Elections are, and always have been, the lifeblood of American democracy. Often raucous and sharply contentious, sometimes featuring grand debates about the nation's future, and invariably full of dramatic moments, elections offer insight into the character and historical evolution of American politics. America at the Ballot Box uses the history of presidential elections to illuminate American political democracy and its development from the early Republic to the late twentieth century.Some of the contributions in America at the Ballot Box focus on elections that resulted in dramatic political change, including Jefferson's defeat of Adams in 1800, the 1860 election of Lincoln, and Reagan's 1980 landslide victory. Others concentrate on contests whose importance lies more in the way they illuminate the broad, underlying processes of political change, such as the corruption controversy of Cleveland's acrimonious election in 1884 or the advent of television advertising during the 1952 campaign, when Eisenhower defeated Stevenson. Another set of essays takes a thematic approach, exploring the impact of foreign relations, Anglophobia, and political communications over long periods of electoral time. Uniting all of the chapters is the common conviction that elections provide a unique vantage point from which to view the American political system.Ranging from landmark contests to less influential victories and defeats, the essays by leading political historians seek to rehabilitate the historical significance of presidential elections and integrate them into the broader evolution of American government, policies, and politics.Contributors: Brian Balogh, Gareth Davies, Meg Jacobs, Richard R. John, Kevin M. Kruse, Jeffrey L. Pasley, Andrew Preston, Elizabeth Sanders, Bruce J. Schulman, Jay Sexton, Adam I. P. Smith, Sean Wilentz, Julian E. Zelizer
The 20th Century has been marked by enormous change in terms of how we define race. In large part, we have thrown out the antiquated notions of the 1800s, giving way to a more realistic, sociocultural view of the world. The United States is, perhaps more than any other industrialized country, distinguished by the size and diversity of its racial and ethnic minority populations. Current trends promise that these features will endure. Fifty years from now, there will most likely be no single majority group in the United States. How will we fare as a nation when race-based issues such as immigration, job opportunities, and affirmative action are already so contentious today?In America Becoming, leading scholars and commentators explore past and current trends among African Americans, Hispanics, Asian Americans, and Native Americans in the context of a white majority. This volume presents the most up-to-date findings and analysis on racial and social dynamics, with recommendations for ongoing research. It examines compelling issues in the field of race relations, including: Race and ethnicity in criminal justice. Demographic and social trends for Hispanics, Asian Americans, and Native Americans. Trends in minority-owned businesses. Wealth, welfare, and racial stratification. Residential segregation and the meaning of "neighborhood." Disparities in educational test scores among races and ethnicities. Health and development for minority children, adolescents, and adults. Race and ethnicity in the labor market, including the role of minorities in America's military. Immigration and the dynamics of race and ethnicity. The changing meaning of race. Changing racial attitudes.This collection of papers, compiled and edited by distinguished leaders in the behavioral and social sciences, represents the most current literature in the field. Volume 1 covers demographic trends, immigration, racial attitudes, and the geography of opportunity. Volume 2 deals with the criminal justice system, the labor market, welfare, and health trends, Both books will be of great interest to educators, scholars, researchers, students, social scientists, and policymakers.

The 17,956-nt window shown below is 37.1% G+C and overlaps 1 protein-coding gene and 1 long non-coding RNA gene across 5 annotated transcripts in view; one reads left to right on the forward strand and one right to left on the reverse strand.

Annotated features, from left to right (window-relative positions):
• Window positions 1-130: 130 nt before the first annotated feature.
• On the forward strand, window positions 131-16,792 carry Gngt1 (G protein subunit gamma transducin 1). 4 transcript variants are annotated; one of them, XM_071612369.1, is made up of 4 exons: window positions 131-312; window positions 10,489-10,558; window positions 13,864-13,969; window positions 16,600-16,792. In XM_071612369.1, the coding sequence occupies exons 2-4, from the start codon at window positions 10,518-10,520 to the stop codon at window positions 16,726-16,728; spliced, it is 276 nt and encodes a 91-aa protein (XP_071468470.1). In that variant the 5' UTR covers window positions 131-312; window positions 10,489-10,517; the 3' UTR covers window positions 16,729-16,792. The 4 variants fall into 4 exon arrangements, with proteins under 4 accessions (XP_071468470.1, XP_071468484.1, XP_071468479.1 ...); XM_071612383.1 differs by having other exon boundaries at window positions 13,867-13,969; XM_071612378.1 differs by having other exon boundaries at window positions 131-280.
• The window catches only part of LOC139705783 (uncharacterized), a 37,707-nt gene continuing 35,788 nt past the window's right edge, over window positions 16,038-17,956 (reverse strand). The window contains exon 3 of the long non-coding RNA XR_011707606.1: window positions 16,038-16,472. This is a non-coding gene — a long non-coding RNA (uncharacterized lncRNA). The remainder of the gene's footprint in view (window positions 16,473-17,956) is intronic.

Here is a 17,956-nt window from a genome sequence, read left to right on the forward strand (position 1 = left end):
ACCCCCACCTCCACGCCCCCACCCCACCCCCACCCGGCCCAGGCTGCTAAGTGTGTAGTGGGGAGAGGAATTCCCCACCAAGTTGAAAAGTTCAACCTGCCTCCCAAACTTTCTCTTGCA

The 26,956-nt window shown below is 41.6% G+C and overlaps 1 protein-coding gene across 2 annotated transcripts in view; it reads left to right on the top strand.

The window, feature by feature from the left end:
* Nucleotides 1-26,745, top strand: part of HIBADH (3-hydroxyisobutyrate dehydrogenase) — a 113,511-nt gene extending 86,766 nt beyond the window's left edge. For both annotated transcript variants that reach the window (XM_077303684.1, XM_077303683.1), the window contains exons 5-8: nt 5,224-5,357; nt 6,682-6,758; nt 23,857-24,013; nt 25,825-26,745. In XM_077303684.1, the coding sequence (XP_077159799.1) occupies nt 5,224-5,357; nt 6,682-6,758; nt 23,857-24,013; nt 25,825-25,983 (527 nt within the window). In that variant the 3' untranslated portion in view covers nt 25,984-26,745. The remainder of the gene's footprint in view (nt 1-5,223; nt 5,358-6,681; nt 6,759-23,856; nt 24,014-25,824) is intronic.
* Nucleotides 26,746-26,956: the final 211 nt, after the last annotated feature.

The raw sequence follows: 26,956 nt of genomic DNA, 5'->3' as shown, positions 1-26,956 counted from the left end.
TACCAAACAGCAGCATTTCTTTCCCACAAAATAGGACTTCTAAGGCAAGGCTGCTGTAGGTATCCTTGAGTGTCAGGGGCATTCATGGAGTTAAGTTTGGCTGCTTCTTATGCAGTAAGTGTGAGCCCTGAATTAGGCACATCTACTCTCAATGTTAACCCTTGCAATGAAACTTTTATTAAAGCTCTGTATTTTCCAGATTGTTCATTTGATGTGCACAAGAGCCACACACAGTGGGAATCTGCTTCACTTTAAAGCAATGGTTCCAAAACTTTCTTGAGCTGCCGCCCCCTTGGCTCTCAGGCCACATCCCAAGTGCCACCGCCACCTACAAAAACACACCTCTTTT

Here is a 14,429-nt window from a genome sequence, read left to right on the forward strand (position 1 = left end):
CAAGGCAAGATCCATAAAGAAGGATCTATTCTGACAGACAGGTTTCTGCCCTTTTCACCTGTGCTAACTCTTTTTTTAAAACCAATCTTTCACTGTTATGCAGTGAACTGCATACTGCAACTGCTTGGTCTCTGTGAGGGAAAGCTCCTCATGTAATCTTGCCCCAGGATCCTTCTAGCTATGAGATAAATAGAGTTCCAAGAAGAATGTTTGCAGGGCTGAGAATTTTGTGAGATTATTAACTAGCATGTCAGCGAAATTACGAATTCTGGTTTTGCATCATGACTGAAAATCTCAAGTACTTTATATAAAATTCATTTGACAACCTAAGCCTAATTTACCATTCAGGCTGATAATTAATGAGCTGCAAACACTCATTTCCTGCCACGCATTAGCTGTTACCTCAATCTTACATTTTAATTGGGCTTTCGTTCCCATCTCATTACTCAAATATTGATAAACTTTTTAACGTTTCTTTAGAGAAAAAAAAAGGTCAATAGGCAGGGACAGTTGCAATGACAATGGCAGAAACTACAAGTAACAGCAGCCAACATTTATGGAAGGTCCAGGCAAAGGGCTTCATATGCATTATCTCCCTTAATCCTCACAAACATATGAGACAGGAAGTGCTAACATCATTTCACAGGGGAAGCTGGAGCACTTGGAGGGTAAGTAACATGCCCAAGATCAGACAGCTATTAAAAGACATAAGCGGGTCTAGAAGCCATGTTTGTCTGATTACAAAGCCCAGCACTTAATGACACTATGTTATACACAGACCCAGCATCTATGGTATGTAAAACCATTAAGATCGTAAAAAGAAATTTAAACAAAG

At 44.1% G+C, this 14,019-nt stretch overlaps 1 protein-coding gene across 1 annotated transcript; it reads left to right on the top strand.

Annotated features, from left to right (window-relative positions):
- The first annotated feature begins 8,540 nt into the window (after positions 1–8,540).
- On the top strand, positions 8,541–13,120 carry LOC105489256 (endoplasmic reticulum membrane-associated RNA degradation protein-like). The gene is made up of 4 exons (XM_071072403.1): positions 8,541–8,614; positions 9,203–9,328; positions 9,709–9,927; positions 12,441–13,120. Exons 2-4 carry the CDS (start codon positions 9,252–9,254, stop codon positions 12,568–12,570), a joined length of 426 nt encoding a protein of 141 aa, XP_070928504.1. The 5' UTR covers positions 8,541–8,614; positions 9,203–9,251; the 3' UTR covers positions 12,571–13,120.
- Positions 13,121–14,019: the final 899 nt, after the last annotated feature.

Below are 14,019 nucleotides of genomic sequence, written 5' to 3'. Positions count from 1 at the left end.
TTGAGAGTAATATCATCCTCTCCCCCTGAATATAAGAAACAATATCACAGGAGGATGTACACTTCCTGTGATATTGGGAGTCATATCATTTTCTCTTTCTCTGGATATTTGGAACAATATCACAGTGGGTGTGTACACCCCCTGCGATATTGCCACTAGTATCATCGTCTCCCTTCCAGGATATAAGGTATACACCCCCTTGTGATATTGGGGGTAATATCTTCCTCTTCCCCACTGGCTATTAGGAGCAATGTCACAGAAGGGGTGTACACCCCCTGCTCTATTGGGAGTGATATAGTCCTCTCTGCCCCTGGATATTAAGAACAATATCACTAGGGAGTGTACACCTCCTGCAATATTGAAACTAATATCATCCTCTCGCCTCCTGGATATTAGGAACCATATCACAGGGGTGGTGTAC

Gates, the eminent Harvard scholar and author, traveled around the US to find out why and how black America has split into what he sees as two distinct communities: one privileged and one disenfranchised. The book, the companion to a PBS television series of the same name, comprises about 40 essays focusing on individuals (both prominent and obscure) who inhabit four spheres: the "ebony towers" of academia, government, and business; the American South, whose black population increased by almost 3.6 million in the 1990s; black Hollywood; and Chicago's South Side, where a parallel world of extreme black poverty persists. Gates' interviewees talk about race, class, and what it means to be African-American in the 21st century. Annotation ©2004 Book News, Inc., Portland, OR (booknews.com)